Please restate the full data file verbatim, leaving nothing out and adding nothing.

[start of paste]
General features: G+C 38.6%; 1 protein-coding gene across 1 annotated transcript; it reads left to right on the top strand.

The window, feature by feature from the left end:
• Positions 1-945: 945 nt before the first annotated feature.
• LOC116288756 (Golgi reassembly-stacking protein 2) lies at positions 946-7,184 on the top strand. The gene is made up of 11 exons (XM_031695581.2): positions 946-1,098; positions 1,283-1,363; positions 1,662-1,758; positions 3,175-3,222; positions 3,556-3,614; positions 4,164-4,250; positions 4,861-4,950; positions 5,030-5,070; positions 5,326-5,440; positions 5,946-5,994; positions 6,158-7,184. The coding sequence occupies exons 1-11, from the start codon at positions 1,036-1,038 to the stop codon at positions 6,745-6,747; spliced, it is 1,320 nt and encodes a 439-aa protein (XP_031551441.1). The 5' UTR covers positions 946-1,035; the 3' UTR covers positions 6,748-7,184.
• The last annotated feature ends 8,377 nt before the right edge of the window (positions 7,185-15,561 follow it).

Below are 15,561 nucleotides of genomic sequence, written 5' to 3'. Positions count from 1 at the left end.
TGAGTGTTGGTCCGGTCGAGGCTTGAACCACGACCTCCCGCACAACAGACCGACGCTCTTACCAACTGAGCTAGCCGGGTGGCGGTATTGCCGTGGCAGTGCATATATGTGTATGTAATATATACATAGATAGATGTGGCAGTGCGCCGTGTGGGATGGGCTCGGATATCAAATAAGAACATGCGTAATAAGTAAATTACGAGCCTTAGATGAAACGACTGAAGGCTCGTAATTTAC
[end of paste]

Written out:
General features: G+C 38.6%; 1 protein-coding gene across 1 annotated transcript; it reads left to right on the top strand.

The window, feature by feature from the left end:
• Positions 1-945: 945 nt before the first annotated feature.
• LOC116288756 (Golgi reassembly-stacking protein 2) lies at positions 946-7,184 on the top strand. The gene is made up of 11 exons (XM_031695581.2): positions 946-1,098; positions 1,283-1,363; positions 1,662-1,758; positions 3,175-3,222; positions 3,556-3,614; positions 4,164-4,250; positions 4,861-4,950; positions 5,030-5,070; positions 5,326-5,440; positions 5,946-5,994; positions 6,158-7,184. The coding sequence occupies exons 1-11, from the start codon at positions 1,036-1,038 to the stop codon at positions 6,745-6,747; spliced, it is 1,320 nt and encodes a 439-aa protein (XP_031551441.1). The 5' UTR covers positions 946-1,035; the 3' UTR covers positions 6,748-7,184.
• The last annotated feature ends 8,377 nt before the right edge of the window (positions 7,185-15,561 follow it).

Below are 15,561 nucleotides of genomic sequence, written 5' to 3'. Positions count from 1 at the left end.
TGAGTGTTGGTCCGGTCGAGGCTTGAACCACGACCTCCCGCACAACAGACCGACGCTCTTACCAACTGAGCTAGCCGGGTGGCGGTATTGCCGTGGCAGTGCATATATGTGTATGTAATATATACATAGATAGATGTGGCAGTGCGCCGTGTGGGATGGGCTCGGATATCAAATAAGAACATGCGTAATAAGTAAATTACGAGCCTTAGATGAAACGACTGAAGGCTCGTAATTTAC